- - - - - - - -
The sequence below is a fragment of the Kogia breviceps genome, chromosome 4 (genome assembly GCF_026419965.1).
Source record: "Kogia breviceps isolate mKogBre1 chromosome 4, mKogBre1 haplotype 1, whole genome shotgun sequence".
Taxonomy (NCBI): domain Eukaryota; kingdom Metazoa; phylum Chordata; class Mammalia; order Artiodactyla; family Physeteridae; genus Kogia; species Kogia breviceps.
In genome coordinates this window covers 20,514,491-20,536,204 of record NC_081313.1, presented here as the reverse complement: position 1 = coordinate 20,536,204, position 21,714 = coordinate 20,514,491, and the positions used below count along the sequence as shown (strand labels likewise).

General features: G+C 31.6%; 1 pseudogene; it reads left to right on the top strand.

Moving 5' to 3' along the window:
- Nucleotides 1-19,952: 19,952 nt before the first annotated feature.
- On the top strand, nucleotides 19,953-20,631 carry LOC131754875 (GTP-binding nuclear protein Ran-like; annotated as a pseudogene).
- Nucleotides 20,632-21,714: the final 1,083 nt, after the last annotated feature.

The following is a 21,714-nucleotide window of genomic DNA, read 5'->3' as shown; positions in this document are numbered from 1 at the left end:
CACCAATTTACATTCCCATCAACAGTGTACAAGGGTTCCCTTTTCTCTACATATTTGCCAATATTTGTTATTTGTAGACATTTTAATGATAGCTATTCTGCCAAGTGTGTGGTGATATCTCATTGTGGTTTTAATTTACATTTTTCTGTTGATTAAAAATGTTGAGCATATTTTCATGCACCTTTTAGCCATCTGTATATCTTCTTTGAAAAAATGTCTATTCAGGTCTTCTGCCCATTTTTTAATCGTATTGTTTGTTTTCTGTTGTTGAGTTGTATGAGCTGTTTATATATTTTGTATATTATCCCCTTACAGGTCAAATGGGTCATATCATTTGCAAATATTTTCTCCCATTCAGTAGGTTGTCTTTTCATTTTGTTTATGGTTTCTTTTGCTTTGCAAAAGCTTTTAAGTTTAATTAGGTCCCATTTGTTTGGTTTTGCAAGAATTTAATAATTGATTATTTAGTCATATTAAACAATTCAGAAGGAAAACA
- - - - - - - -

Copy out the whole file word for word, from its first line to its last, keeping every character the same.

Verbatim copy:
The sequence below is a fragment of the Kogia breviceps genome, chromosome 4 (genome assembly GCF_026419965.1).
Source record: "Kogia breviceps isolate mKogBre1 chromosome 4, mKogBre1 haplotype 1, whole genome shotgun sequence".
Taxonomy (NCBI): domain Eukaryota; kingdom Metazoa; phylum Chordata; class Mammalia; order Artiodactyla; family Physeteridae; genus Kogia; species Kogia breviceps.
In genome coordinates this window covers 20,514,491-20,536,204 of record NC_081313.1, presented here as the reverse complement: position 1 = coordinate 20,536,204, position 21,714 = coordinate 20,514,491, and the positions used below count along the sequence as shown (strand labels likewise).

General features: G+C 31.6%; 1 pseudogene; it reads left to right on the top strand.

Moving 5' to 3' along the window:
- Nucleotides 1-19,952: 19,952 nt before the first annotated feature.
- On the top strand, nucleotides 19,953-20,631 carry LOC131754875 (GTP-binding nuclear protein Ran-like; annotated as a pseudogene).
- Nucleotides 20,632-21,714: the final 1,083 nt, after the last annotated feature.

The following is a 21,714-nucleotide window of genomic DNA, read 5'->3' as shown; positions in this document are numbered from 1 at the left end:
CACCAATTTACATTCCCATCAACAGTGTACAAGGGTTCCCTTTTCTCTACATATTTGCCAATATTTGTTATTTGTAGACATTTTAATGATAGCTATTCTGCCAAGTGTGTGGTGATATCTCATTGTGGTTTTAATTTACATTTTTCTGTTGATTAAAAATGTTGAGCATATTTTCATGCACCTTTTAGCCATCTGTATATCTTCTTTGAAAAAATGTCTATTCAGGTCTTCTGCCCATTTTTTAATCGTATTGTTTGTTTTCTGTTGTTGAGTTGTATGAGCTGTTTATATATTTTGTATATTATCCCCTTACAGGTCAAATGGGTCATATCATTTGCAAATATTTTCTCCCATTCAGTAGGTTGTCTTTTCATTTTGTTTATGGTTTCTTTTGCTTTGCAAAAGCTTTTAAGTTTAATTAGGTCCCATTTGTTTGGTTTTGCAAGAATTTAATAATTGATTATTTAGTCATATTAAACAATTCAGAAGGAAAACA